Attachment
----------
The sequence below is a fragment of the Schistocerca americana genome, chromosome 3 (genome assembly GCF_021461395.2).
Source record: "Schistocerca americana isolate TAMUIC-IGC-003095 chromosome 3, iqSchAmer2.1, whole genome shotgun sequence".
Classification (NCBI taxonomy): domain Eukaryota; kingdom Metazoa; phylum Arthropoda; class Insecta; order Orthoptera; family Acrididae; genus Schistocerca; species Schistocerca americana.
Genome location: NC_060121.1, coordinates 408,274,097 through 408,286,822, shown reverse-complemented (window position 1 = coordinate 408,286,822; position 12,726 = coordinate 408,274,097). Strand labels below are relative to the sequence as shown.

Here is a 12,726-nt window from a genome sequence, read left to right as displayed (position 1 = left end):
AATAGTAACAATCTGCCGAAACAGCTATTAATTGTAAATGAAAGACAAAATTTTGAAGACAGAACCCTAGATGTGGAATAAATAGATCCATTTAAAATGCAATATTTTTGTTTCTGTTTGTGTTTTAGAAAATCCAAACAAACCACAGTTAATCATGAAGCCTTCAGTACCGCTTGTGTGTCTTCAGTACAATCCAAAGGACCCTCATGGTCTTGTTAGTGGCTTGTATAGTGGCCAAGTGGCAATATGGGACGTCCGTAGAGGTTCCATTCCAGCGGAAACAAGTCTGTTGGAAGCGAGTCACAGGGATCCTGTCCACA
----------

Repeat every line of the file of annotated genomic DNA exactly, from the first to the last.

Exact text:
The sequence below is a fragment of the Schistocerca americana genome, chromosome 3 (genome assembly GCF_021461395.2).
Source record: "Schistocerca americana isolate TAMUIC-IGC-003095 chromosome 3, iqSchAmer2.1, whole genome shotgun sequence".
Classification (NCBI taxonomy): domain Eukaryota; kingdom Metazoa; phylum Arthropoda; class Insecta; order Orthoptera; family Acrididae; genus Schistocerca; species Schistocerca americana.
Genome location: NC_060121.1, coordinates 408,274,097 through 408,286,822, shown reverse-complemented (window position 1 = coordinate 408,286,822; position 12,726 = coordinate 408,274,097). Strand labels below are relative to the sequence as shown.

Here is a 12,726-nt window from a genome sequence, read left to right as displayed (position 1 = left end):
AATAGTAACAATCTGCCGAAACAGCTATTAATTGTAAATGAAAGACAAAATTTTGAAGACAGAACCCTAGATGTGGAATAAATAGATCCATTTAAAATGCAATATTTTTGTTTCTGTTTGTGTTTTAGAAAATCCAAACAAACCACAGTTAATCATGAAGCCTTCAGTACCGCTTGTGTGTCTTCAGTACAATCCAAAGGACCCTCATGGTCTTGTTAGTGGCTTGTATAGTGGCCAAGTGGCAATATGGGACGTCCGTAGAGGTTCCATTCCAGCGGAAACAAGTCTGTTGGAAGCGAGTCACAGGGATCCTGTCCACA